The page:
The Golden Kite and the Silver Wind. By: Ray Bradbury PowerPoint By: Lily McCook, Caroline Willis, Bailee Decker, and Auryan Esfandiari. About the Author. Ray Douglas Bradbury B orn August 22, 1920 Born in Waukegan, Illinois
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By: Ray Bradbury
PowerPoint By: Lily McCook, Caroline Willis, Bailee Decker, and Auryan Esfandiari
Ray Douglas Bradbury
The two Mandarins decide to build their towns in the shape of a kite and the wind to signify their dependence on one another. Their walls will show that they trust and help each other.
The towns become The Town of the Silver Wind and The Town of the Golden Kite, and they prosper in their friendship. The two towns feel protected and beautified by each other.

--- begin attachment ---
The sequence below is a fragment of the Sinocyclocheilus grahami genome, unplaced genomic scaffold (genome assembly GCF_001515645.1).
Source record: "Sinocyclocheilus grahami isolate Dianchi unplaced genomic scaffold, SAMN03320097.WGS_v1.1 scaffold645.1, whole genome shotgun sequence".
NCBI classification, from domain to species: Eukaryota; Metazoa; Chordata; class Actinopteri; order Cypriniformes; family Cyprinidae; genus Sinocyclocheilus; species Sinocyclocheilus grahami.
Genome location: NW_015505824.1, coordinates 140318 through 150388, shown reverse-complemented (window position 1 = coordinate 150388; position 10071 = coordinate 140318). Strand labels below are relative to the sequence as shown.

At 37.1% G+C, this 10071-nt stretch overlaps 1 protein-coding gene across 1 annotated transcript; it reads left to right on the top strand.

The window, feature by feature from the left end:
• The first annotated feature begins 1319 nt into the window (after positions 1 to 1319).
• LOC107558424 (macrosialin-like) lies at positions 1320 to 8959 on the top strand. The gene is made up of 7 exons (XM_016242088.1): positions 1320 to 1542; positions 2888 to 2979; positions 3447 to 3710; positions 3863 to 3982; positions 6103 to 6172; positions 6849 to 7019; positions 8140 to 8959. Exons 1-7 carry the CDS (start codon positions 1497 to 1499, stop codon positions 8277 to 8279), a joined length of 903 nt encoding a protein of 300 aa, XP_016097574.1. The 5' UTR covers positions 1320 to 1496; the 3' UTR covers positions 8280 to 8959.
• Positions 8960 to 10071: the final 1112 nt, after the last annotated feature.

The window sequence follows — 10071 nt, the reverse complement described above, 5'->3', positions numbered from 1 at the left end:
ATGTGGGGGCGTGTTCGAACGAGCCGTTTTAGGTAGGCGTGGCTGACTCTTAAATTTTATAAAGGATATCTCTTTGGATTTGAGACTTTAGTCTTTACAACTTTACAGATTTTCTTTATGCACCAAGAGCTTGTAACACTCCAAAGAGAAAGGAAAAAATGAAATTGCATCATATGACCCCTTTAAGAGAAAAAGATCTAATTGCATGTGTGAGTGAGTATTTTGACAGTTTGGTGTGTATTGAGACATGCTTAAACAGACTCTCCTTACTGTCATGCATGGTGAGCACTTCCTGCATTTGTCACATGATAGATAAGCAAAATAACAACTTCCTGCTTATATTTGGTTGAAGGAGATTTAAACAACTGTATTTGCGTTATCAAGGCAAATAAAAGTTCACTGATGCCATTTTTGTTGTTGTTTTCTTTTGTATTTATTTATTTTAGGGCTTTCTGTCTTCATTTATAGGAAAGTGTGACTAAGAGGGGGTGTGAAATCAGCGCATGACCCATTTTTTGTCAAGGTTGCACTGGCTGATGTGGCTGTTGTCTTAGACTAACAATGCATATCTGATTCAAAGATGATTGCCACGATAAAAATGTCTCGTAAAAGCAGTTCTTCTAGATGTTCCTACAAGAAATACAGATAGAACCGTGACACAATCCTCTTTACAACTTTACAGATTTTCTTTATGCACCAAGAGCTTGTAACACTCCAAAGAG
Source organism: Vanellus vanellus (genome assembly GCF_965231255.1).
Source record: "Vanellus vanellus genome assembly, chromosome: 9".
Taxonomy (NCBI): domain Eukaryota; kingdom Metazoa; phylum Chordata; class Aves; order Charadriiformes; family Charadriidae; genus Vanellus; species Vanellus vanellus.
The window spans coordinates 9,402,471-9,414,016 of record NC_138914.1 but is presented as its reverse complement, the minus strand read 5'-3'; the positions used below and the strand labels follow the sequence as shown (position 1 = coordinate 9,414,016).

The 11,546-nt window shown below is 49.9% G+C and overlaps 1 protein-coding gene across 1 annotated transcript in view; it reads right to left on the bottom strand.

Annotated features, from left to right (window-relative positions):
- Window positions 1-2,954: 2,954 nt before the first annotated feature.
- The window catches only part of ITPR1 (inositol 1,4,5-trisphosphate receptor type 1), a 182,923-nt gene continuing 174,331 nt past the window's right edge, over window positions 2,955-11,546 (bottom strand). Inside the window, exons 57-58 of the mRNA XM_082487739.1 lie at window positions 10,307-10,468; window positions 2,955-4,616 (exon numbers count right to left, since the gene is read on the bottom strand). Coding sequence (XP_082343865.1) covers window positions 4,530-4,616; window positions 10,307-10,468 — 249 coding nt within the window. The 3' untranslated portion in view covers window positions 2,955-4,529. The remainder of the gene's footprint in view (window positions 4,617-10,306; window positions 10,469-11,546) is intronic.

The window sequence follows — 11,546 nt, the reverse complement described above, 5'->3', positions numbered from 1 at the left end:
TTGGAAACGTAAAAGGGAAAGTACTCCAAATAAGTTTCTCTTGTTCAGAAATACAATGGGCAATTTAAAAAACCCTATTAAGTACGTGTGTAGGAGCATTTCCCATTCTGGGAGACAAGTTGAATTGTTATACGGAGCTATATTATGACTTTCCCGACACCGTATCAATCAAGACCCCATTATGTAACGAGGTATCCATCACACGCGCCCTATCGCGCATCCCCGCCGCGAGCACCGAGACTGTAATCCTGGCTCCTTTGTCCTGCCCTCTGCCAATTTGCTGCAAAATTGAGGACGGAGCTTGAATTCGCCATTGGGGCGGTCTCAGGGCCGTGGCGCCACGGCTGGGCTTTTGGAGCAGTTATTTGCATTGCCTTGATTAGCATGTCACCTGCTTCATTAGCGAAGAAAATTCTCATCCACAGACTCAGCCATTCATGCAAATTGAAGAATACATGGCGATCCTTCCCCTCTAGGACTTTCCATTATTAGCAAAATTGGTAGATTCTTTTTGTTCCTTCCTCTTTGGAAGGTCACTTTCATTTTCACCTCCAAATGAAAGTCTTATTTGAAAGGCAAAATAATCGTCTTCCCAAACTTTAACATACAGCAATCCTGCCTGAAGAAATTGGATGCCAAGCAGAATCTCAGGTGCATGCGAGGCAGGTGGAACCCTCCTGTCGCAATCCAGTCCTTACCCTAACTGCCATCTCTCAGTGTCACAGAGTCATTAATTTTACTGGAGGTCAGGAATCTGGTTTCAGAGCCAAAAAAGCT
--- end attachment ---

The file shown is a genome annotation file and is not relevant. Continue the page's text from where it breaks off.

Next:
The Mandarins decide to shape their walls like a golden kite and silver wind.
The cities become friendly and prosperous.
The towns support and beautify each other.
The Mandarin first learns that the other city is trying to compete.
Two Chinese towns start competing over the shape of the walls surrounding their city. The Mandarin’s daughter whispers directions to her father and he relays these to the people of his town. In the end, she tells the two Mandarins to make peace. The two towns stop fighting and this brings peace and prosperity to both towns.
Theme-It is much easier to have friends than it is to have enemies.